The only solution was to help confront the misinformation head-on and engage these disseminators of misinformation and conspiracies in conversation. I held conversations with some vaccine skeptics—the discussions were often tense as my peers dug into their positions. But myself and others relied on skills we learned as peer educators for a preexisting education network, the Prisoners for AIDS Counseling and Education (PACE) Program, to present people with facts instead of rumors.

At the height of the AIDS pandemic in prisons, incarcerated men and women sought out credible information about HIV/AIDS to combat the misinformation and stigmas that were killing them. The PACE program was created in 1989 and has since expanded to multiple New York state prisons. Trained incarcerated facilitators educate the general population through class presentations or one-on-one conversations on various topics including HIV/AIDS prevention, testing, and the immune system.

So as the COVID-19 pandemic took hold in prisons, we would use our PACE training to tell others about vaccines. For me, these were all informal conversations I had with small groups of people. I would pull up diagrams on my tablet to explain how different vaccines worked and the data that existed on vaccine efficacy. I also used my microbiology book from college to show the history of vaccines and the standard immunization schedules in America.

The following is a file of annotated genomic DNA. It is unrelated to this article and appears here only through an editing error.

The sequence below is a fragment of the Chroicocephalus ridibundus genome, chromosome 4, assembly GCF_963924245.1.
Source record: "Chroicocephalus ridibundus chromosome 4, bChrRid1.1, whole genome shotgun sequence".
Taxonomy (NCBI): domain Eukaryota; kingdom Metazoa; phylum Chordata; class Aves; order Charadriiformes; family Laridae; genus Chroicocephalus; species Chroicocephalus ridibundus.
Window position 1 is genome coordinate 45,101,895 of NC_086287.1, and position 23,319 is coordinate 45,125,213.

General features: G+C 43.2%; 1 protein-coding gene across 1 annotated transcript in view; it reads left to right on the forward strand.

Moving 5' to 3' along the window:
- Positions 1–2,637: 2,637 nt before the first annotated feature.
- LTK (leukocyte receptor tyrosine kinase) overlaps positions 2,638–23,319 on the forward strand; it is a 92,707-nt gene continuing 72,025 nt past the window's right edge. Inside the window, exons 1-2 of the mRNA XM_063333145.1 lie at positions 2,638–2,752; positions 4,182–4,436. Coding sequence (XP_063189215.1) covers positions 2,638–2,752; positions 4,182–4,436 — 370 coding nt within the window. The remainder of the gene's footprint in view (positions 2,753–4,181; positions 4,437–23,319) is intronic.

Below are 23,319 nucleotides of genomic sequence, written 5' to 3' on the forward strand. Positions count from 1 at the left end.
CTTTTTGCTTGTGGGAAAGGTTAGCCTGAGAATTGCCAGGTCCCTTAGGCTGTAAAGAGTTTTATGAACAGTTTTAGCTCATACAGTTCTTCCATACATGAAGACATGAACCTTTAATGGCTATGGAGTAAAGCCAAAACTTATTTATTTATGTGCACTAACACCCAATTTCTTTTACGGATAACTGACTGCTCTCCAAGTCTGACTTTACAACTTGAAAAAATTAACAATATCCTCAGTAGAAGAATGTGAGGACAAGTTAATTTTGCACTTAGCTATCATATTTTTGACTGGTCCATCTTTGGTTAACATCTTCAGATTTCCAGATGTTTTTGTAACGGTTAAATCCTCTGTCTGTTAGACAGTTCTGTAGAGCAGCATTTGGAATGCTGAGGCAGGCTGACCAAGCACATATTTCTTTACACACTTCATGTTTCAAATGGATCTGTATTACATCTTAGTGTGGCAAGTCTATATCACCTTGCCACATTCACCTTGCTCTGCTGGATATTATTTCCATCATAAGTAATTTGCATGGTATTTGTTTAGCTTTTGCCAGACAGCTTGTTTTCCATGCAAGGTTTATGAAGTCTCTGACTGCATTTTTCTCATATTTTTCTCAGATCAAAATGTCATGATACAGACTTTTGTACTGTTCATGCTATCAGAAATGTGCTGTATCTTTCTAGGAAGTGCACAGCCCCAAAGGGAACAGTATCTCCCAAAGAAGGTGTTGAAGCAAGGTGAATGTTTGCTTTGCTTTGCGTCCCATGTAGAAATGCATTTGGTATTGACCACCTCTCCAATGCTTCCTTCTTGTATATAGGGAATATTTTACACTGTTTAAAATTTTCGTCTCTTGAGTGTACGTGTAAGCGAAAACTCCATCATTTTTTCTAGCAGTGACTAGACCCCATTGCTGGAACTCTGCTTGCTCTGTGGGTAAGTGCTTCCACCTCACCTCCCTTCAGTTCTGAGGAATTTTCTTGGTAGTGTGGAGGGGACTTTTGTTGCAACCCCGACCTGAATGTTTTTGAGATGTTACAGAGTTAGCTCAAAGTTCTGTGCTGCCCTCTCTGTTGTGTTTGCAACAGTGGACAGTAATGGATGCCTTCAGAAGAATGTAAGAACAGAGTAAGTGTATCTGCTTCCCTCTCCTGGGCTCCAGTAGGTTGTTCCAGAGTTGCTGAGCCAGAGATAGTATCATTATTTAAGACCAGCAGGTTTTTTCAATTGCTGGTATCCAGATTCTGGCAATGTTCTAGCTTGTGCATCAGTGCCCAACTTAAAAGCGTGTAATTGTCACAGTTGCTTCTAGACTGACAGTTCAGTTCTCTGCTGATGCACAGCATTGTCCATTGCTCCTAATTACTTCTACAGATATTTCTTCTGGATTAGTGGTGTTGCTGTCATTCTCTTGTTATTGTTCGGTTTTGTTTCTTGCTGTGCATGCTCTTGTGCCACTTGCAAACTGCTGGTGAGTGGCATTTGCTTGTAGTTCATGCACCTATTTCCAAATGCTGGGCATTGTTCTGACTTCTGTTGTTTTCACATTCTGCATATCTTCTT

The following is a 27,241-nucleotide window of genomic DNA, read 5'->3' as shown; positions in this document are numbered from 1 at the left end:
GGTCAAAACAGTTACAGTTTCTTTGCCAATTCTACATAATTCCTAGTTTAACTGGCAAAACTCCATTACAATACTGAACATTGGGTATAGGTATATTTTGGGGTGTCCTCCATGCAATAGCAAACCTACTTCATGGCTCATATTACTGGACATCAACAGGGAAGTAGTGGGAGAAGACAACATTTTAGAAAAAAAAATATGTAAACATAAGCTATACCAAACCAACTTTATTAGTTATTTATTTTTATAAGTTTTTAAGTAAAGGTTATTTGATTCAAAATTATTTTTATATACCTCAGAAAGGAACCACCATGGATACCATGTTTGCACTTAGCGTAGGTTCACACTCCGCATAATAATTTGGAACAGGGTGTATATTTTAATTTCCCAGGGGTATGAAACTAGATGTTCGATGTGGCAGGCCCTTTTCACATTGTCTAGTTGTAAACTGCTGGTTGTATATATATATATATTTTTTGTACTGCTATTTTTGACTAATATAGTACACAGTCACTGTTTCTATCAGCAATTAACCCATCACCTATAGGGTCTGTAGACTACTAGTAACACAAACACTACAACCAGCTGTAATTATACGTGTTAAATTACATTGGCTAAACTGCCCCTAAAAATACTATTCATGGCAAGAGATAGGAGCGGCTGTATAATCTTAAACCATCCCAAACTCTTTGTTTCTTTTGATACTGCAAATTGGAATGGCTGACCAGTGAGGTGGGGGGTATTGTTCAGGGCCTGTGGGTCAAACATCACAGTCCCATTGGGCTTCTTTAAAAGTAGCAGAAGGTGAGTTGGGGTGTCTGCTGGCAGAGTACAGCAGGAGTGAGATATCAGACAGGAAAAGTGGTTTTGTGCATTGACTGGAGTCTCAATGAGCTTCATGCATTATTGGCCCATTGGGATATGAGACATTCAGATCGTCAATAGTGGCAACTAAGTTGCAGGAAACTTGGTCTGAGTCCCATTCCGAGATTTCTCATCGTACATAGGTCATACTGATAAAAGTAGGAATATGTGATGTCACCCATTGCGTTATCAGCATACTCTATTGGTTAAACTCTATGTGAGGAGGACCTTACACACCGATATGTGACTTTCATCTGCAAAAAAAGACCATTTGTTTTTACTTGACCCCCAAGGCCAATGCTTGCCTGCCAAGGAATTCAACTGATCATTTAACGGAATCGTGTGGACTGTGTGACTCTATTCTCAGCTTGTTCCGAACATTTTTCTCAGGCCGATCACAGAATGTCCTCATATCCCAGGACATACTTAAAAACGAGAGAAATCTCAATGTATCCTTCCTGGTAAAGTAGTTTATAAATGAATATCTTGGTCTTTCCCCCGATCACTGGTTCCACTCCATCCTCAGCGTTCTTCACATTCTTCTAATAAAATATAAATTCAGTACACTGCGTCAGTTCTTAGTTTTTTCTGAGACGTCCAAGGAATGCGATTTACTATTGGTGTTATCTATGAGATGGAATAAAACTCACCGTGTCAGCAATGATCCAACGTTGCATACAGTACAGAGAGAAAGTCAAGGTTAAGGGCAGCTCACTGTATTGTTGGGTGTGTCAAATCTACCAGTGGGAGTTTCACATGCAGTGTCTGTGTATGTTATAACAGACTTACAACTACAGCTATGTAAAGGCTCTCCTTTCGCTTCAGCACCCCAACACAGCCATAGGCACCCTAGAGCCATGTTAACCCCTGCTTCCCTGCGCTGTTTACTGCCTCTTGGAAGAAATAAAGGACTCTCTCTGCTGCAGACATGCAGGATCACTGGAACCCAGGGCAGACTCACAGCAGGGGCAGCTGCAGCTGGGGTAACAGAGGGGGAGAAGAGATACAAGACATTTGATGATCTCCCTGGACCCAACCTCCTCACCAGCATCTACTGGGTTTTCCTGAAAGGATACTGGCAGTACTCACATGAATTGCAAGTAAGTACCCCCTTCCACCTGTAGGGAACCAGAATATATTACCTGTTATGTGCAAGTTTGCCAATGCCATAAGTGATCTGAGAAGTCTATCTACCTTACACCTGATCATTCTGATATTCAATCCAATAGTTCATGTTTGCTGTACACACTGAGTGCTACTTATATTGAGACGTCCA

We can’t tell what direct effect our efforts had, but our peer educators were encouraged by the results we noticed around the facility. Even some of the officers were moving toward vaccination before mandates were issued.

Empowering incarcerated people through programs, like PACE, that focus on preventive health measures is indispensable during a health crisis like COVID-19 and should be replicated in other prison systems. PACE facilitators are uniquely situated, due to their research into the immune system, vaccines, basic genetics, and pathogens, to provide reliable voices to their peers and critical feedback to prison administrators.


About a month ago I encountered some evidence that some of our efforts were bearing direct fruit.

“Stephens, I did it,” an officer said as she opened the gate leading to the waiting area and the main lobby of the prison. I had recently spent a lot of time with her trying to persuade her to get the “Fauci ouchie”—I used diagrams showing how the vaccines worked and answered any follow-up questions that she had. Explaining the difference between DNA and mRNA and explaining the way DNA functions to make proteins was key to assuring this particular officer that the vaccine could not affect reproduction.

“Did what?” I asked.

“You know, the vaccine.”

“Oh, good for you. How do you feel?”

“OK, but I had a slight headache after.”

“You forgot to take the two aspirin before you went to sleep,” I responded. It was the advice that my mother, a registered nurse for more than 50 years and someone who had personally administered the vaccine to hundreds, had offered me.

“Yeah, I forgot.”

I started to walk away.

“You know what your problem is?” I asked jokingly.

She looked at me curiously. “What?”

“You people in blue don’t listen.”